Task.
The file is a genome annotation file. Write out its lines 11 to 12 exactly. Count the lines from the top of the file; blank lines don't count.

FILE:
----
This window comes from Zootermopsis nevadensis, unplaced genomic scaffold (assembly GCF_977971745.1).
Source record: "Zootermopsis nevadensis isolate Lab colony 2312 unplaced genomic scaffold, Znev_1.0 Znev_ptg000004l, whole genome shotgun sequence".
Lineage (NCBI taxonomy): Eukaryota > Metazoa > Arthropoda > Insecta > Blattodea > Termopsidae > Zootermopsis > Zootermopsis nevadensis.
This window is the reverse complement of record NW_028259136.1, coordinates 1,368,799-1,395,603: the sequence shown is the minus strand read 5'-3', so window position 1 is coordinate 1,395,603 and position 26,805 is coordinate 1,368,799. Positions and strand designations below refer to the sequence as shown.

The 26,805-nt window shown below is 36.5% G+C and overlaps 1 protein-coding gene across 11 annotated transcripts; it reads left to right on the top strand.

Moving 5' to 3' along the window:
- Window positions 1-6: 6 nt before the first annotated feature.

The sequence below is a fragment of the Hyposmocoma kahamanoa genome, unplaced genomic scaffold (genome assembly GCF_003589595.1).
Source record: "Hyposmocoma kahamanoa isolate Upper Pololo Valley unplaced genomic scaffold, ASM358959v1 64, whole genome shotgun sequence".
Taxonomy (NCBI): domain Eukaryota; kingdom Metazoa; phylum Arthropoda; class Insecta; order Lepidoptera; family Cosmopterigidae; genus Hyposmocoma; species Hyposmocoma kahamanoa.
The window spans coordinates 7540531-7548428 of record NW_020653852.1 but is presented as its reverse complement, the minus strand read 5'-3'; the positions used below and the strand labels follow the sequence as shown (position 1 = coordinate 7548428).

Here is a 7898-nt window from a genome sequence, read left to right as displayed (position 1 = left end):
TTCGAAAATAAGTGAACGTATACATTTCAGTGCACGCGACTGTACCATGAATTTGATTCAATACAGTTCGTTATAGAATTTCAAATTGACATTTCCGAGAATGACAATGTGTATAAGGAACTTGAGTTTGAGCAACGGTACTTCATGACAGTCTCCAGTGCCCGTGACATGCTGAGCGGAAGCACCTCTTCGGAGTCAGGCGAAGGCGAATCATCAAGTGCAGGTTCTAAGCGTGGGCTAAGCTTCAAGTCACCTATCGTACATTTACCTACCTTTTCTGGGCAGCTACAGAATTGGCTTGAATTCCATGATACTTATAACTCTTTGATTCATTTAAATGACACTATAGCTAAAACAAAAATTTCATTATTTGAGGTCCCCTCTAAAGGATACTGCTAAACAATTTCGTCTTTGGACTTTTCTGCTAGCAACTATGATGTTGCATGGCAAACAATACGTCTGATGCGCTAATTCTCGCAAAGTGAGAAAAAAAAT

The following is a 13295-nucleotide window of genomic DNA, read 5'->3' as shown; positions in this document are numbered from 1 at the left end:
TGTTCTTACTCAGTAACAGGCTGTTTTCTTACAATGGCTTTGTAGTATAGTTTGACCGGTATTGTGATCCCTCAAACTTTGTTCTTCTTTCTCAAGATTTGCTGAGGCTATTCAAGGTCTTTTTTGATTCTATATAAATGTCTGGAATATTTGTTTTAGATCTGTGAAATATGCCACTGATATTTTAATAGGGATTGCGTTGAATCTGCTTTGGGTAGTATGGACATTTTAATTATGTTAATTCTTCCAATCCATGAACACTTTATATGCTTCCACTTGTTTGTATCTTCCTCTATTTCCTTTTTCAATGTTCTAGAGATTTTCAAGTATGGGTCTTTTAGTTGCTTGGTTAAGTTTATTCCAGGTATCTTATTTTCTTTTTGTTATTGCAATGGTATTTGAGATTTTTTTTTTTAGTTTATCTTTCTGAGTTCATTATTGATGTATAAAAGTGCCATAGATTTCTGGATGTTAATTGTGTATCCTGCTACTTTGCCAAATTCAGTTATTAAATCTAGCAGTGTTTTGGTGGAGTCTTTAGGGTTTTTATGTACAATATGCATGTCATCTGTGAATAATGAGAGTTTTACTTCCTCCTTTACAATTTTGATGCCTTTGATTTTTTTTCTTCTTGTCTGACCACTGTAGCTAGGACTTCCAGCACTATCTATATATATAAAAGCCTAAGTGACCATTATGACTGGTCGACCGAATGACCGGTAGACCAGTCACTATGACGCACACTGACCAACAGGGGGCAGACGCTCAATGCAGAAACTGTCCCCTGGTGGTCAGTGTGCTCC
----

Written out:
The window spans coordinates 7540531-7548428 of record NW_020653852.1 but is presented as its reverse complement, the minus strand read 5'-3'; the positions used below and the strand labels follow the sequence as shown (position 1 = coordinate 7548428).

Here is a 7898-nt window from a genome sequence, read left to right as displayed (position 1 = left end):